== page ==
Set in war torn Japan hundreds of years ago, Azumi is basically a young girl with extraordinary sword skills who is part of a small team of elite assassins whose job is specifically to kill off warlords who intend to start wars in Japan.
Her and her team are lead by an older man, while her team mates are all young (late teens) and are still discovering the world around them. Their mission, to assassinate a local warlord, seems to be going quite well when they accidentally assassinate his double. That’s when things get complicated and as some of the team start to die, the group splits up before being hunted by a very deadly and skilled swordsman named Bijomaru.
Eventually what remains of her team is captured or killed, Azumi, who was starting a simpler life, is forced to go back and rescue them. This leads to massive battle between her and a large group of men before facing off with Bijomaru.
Some very interesting characters.
Azumi herself is introduced as a small child looking over her mother’s corpse.
When a man and some young boys pass by, they take Azumi with them and she becomes a member of their team. This team is to train elite warriors from a very young age and while most of them are boys, there is only one girl – Azumi.
What really makes this film interesting in the beginning is when they all finally finish their training. Their master, Hessai, tells them that they must learn to kill without question or attachment. He then instruct all of them to pick a partner who they like the most. When all of them happily find their best friend and partner up, I’ll never forget Gessai’s instruction:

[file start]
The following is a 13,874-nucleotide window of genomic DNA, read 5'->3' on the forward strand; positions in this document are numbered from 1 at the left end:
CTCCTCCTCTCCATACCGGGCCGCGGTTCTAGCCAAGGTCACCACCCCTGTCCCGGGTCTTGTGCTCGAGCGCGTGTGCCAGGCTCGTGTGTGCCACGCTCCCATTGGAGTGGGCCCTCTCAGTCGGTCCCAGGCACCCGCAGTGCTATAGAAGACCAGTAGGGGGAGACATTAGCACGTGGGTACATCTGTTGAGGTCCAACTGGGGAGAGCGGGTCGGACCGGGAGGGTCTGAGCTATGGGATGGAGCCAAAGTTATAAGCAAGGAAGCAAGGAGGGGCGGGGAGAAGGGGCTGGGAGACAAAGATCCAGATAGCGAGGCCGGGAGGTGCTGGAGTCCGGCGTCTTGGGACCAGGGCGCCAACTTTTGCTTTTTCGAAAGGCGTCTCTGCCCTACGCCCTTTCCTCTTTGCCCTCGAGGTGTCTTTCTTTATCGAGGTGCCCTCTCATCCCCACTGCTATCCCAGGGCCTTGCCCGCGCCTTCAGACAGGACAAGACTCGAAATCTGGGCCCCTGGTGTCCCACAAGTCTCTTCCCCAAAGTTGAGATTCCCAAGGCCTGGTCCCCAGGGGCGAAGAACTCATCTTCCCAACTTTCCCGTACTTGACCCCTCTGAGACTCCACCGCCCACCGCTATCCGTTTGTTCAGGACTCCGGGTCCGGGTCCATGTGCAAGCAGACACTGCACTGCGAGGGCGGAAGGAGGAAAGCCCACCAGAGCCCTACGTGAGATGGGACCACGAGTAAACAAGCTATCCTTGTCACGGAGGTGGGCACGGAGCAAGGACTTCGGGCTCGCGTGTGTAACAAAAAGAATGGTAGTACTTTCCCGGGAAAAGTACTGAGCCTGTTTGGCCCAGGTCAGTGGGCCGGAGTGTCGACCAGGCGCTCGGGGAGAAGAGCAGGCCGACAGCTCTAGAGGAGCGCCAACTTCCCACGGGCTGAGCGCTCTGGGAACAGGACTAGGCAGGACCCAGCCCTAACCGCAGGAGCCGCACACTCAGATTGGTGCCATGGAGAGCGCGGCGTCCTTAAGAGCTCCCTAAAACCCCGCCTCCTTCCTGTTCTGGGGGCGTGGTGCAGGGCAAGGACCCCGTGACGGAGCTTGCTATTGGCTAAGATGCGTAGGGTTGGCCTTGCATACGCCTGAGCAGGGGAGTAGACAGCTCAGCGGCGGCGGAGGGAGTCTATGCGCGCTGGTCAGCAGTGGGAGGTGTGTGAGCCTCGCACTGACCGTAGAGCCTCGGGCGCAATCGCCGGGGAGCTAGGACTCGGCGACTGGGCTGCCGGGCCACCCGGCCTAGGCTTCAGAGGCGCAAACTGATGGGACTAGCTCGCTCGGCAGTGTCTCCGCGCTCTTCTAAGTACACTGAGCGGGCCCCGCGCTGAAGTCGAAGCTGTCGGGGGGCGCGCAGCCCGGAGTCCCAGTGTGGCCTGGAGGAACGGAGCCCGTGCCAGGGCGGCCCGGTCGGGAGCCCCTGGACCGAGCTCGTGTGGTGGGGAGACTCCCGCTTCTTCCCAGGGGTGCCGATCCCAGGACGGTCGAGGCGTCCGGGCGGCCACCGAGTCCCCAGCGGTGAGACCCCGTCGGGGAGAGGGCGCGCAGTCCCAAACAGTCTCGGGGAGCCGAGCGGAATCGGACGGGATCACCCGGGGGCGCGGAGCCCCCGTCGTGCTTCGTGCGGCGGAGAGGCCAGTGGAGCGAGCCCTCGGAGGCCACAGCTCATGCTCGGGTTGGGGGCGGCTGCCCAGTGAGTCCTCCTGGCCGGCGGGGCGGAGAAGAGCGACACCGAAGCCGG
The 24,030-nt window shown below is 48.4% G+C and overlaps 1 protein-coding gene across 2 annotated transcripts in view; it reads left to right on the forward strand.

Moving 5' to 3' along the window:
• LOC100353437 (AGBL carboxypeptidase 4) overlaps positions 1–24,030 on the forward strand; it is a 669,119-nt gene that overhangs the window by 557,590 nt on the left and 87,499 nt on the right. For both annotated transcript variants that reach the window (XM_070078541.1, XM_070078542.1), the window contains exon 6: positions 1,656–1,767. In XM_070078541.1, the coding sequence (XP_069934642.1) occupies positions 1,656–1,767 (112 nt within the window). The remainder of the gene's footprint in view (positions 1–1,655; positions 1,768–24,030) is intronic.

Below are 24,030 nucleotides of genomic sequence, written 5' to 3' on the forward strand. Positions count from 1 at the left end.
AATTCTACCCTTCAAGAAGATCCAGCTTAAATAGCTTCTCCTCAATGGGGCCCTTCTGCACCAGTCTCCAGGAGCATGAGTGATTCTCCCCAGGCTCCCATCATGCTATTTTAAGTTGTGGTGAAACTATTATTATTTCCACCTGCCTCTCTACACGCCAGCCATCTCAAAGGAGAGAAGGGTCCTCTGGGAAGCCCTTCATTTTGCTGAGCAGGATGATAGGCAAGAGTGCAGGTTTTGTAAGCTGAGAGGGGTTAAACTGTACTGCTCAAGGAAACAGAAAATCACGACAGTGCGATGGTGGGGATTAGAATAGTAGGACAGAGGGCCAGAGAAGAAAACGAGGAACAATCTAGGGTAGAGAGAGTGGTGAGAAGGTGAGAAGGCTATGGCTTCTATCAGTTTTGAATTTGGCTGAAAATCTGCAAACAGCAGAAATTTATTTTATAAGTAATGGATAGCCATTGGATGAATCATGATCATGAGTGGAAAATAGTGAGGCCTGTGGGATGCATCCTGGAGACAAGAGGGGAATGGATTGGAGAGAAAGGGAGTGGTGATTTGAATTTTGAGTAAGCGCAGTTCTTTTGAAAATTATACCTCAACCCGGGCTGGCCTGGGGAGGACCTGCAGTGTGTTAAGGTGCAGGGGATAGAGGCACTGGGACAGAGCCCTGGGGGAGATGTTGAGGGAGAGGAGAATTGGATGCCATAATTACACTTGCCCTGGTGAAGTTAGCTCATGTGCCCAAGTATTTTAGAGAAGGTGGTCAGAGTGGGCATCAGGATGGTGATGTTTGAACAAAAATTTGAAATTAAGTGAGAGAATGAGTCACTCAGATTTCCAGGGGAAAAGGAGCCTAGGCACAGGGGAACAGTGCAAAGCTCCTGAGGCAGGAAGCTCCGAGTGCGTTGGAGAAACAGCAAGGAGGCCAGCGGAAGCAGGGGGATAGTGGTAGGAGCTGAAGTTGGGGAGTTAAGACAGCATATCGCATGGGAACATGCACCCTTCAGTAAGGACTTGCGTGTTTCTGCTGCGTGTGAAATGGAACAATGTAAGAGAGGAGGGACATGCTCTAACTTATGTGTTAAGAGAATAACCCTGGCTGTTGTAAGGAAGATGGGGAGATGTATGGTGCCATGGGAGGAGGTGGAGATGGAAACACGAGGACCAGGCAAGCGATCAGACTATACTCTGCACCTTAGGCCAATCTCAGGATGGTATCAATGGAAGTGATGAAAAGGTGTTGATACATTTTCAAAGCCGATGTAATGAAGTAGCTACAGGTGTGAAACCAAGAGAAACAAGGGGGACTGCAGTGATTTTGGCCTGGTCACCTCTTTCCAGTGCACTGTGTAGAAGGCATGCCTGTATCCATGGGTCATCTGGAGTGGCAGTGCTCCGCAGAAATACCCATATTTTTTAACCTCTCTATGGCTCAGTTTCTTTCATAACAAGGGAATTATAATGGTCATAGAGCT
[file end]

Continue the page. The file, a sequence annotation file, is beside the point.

“Slay your partner”
Gessai then walks off into his hut leaving these kids to process what they were just told. Eventually they start with the first being killed very suddenly before they all break off and fight to the death. Azumi and her partner Nachi are considered the best and most skilled of the lot. Azumi is finally attacked by Nachi and kills him in one swift strike.
This whole scenario sets a mood for the movie and gives you some interesting insight into all of the characters.
From there some of the kids accept their approach to life, while some others fight it – this causes a little stress between them and their mission before finally breaking up. But when the assassin Bijomaru appears, they all find themselves a target.
Bijomaru is another intriguing character. He’s a master swordsman with skill so great he has never had to defend from a strike – hence his sword has no guard.
It’s not until Bijomaru fights Azumi that he is forced to defend for the first time, and is overjoyed by the challenge. He loves to watch people die slowly, and is severely psychotic. But despite his skill and psychotic personality he does have a very contrasting elements to his character – he always carries around a rose and is actually extremely effeminate. He’s makes for a very interesting and strange villian.
As the movie unfolds there are lots of fights and a pretty standard story line – it’s the characters that make this movie standout and it supports the action well.
The Action & Martial Arts
This movie is bloody, full of sword work and adventure that carries an exciting pace with decent fight scenes.
The swordwork is performed very well and is fast and powerful without being too fast and vicious, and there are a few CGI bits and pieces thrown into the mix. The star of the action is obviously the swordwork which relies less on impressive stuntwork and more on technical training of the actors combined with flashes of CG scenery and blood splatter.
Since you can’t go chopping up actors with swords in front of the camera, this movie slightly overdoes the ‘cut away’ sword strikes – where the initial movement of a strike is shown, but then the characters face is cut to during the strike – showing not the incision but the blood and look on the face of those being killed. This technique does work well but was done just a few too many times for my liking – but most people wouldn’t even notice.
Decent action and interesting characters make this movie fun to watch.
The visual style of the movie really tops it off and Aya Ueto does an awesome job playing Azumi – she is both gorgeous and convincingly vicious in the combat scenes. This is without a doubt a recent Japanese classic (2003!) and I recommend it to anyone as a fun watch.
On DVD –
Region 1 (US & Canada)
Region 2 (UK, Europe, etc)
Region 4 (Australia, New Zealand, etc)
Azumi on DVD